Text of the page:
The English writer and colonial era thinker Rudyard Kipling once wrote: “If history were told in the form of stories, it would never be forgotten.”
It’s often hard to imagine our National Heroes as real people – let alone as young people with dreams, aspirations – and the usual growing pains. In “Young Heroes of the Caribbean: Common Destiny,” a novel for young adults by Gwyneth Harold Davidson, we meet them one by one through scenes from their younger lives. After all, they were young once, too.
Illustrated with clear, dramatic black and white line drawings, the novel creates much fertile ground for the imagination. One of the first things that struck me as I began to read was the author’s ability to create vivid scenes that are at once familiar to the young Caribbean reader and that also include a hint of excitement and energy. The descriptions of the bustling port town of St. Ann’s Bay in young Garvey’s day; the dark valleys and fastnesses of the mountains where Nanny and her brothers grew up; George William Gordon’s city office; the seaside and the countryside are neatly sketched. The scenes are set.
Let’s remember this is a work of fiction. The core story is that of Ramiro, a schoolboy growing up fast, living with his mother, who runs a small beachside restaurant; and Gail, a waif-like girl who lives on the beach, without family. The story of Ramiro and his family is interwoven with pivotal experiences of National Heroes: Norman Manley at school sports day (he excelled in athletics); seven-year-old Paul Bogle, left alone to comfort frightened village children after a raid by security forces; sixteen-year-old Marcus Garvey, spurred by witnessing an automobile accident to write to the newspaper about the importance of the law. As Ramiro and Gail struggle to overcome obstacles and balance the confusing, conflicting demands in their lives, the striving of the young heroes offers insights and guidance for the children – and for the reader.
Episodic in nature, the book forms a coherent whole by skillfully weaving the experiences of young national heroes into the everyday lives of Ramiro and Gail, as they seek to work out their own places in the world. This is done through dreams (or other means) about the heroes; this transition is sometimes a little awkward, but works for the most part. Thus the book subtly (and not heavy-handedly at all) imparts principles and lessons of self-worth, discipline and above all, leadership. The lessons Sam Sharpe learns from an older slave on how to empower himself through learning, and Marcus Garvey’s observation “Chance cannot satisfy hope in this country” trigger thought and reflection. The budding politician Norman Manley’s ability to inspire and motivate, through his selection of the best relay team for his school, shows his strength as a leader; so does the 22-year-old George William Gordon’s thorough, pragmatic yet humane approach to his fellow Jamaicans.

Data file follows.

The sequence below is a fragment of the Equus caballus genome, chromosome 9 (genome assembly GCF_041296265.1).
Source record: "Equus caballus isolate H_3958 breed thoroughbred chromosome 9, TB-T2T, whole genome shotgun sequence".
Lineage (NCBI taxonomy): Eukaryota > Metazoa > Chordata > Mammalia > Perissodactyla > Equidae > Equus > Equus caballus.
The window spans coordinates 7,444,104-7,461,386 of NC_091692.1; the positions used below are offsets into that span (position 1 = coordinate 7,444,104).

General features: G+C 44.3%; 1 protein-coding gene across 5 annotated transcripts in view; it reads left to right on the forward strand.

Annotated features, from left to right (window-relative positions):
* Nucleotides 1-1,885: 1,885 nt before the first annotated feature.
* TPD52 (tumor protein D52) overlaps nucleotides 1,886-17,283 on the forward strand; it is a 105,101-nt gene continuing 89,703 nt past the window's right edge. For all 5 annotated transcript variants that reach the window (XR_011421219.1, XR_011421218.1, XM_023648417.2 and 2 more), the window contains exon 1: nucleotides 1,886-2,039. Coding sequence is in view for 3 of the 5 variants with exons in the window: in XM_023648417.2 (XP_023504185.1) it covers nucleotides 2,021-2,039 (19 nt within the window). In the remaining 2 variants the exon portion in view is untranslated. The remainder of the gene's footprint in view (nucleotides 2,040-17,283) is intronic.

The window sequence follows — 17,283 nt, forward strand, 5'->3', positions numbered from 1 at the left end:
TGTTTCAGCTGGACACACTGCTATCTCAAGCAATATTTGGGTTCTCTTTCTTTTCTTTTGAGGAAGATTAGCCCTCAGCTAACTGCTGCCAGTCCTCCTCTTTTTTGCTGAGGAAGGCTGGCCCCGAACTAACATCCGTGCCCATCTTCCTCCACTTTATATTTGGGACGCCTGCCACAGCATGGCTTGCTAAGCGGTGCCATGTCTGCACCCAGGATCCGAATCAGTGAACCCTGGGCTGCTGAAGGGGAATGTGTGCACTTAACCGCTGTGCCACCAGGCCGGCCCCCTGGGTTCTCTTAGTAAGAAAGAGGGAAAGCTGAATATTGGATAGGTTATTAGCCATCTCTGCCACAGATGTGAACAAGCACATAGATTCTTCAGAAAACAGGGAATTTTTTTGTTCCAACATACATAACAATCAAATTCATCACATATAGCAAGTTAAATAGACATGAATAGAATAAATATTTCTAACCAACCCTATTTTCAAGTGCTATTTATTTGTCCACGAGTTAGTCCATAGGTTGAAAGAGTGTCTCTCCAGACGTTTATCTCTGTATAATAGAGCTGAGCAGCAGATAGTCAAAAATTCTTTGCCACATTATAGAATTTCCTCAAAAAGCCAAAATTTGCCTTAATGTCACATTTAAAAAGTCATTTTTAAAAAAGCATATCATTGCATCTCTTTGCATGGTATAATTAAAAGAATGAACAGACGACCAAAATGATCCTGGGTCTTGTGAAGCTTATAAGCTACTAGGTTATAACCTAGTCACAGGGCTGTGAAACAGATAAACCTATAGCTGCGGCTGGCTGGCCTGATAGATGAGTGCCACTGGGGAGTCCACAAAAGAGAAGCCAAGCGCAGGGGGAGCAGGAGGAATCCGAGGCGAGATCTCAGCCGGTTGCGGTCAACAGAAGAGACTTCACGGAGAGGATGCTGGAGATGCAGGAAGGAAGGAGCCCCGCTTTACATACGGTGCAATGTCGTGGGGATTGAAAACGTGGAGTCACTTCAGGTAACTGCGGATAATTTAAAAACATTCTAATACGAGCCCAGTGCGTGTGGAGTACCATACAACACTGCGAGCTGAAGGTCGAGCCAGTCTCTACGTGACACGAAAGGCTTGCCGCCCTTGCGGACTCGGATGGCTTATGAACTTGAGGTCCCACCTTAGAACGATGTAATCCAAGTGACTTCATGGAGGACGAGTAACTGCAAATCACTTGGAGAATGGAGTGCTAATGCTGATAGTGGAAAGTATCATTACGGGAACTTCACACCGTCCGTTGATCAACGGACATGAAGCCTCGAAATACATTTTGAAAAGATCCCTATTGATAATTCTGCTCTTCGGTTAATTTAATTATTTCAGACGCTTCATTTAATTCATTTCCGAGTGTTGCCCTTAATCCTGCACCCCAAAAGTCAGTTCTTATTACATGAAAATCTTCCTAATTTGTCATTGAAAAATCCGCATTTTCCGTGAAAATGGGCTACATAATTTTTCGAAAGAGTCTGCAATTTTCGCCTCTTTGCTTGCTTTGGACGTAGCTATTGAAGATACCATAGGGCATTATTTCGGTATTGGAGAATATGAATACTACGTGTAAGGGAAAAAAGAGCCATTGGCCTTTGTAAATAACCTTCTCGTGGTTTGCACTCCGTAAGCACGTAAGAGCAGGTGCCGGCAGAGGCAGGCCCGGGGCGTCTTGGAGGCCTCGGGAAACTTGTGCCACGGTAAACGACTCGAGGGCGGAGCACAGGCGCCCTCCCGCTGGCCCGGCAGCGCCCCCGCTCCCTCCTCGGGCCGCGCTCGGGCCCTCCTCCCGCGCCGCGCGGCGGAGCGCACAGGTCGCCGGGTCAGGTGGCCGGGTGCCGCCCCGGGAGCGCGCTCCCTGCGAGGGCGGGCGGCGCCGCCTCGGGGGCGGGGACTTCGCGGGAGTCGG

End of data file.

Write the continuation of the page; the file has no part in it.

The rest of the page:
But this is certainly not a lecture on the value of education and ethical principles. There is plenty of action here to keep the young reader turning the pages. Quite a bit of it surrounds horse racing; the author clearly has a thorough knowledge of the sport. Ramiro plays an important role in the success of his father’s horse at a big race. The Maroons are pursued through the mountains; young Gail herself has some adventures and becomes a budding football star (and also quite a good female role model – women more than hold their own in this book).
Ms. Harold Davidson did excellent research; this enriches the narrative. I enjoyed details such as the language used by “Queen Nanny” of the Windward Maroons; she commands her group to stand still in the language of her African ancestors (she was born an Ashanti). I also learned that Norman Manley is the only National Hero to have his face in profile on Jamaican coins; the others are full face.
“Caribbean” heroes? Well, they are all Jamaicans, except that one whose life intersects with that of Sam Sharpe is the fearless slave Cicero, whom Sam nicknames Bookman because of his interest in reading. Dutty Boukman became one of the best-known early leaders of the Haitian Revolution; he was killed by the French in 1791.
And what of Ramiro, his parents, and Gail? Eventually, they all seem to be heading in the right direction, with determination. One wonders whether the children will grow up to be leaders, or followers. The book ends on a delightful environmental note (which I will not reveal). It’s all about nurturing, not seizing for yourself.
This is a stimulating read for young people – girls and boys, from ages six to sixteen I would say. It will likely provoke discussions at home and at school; and help young people to understand themselves and the goals they are striving for.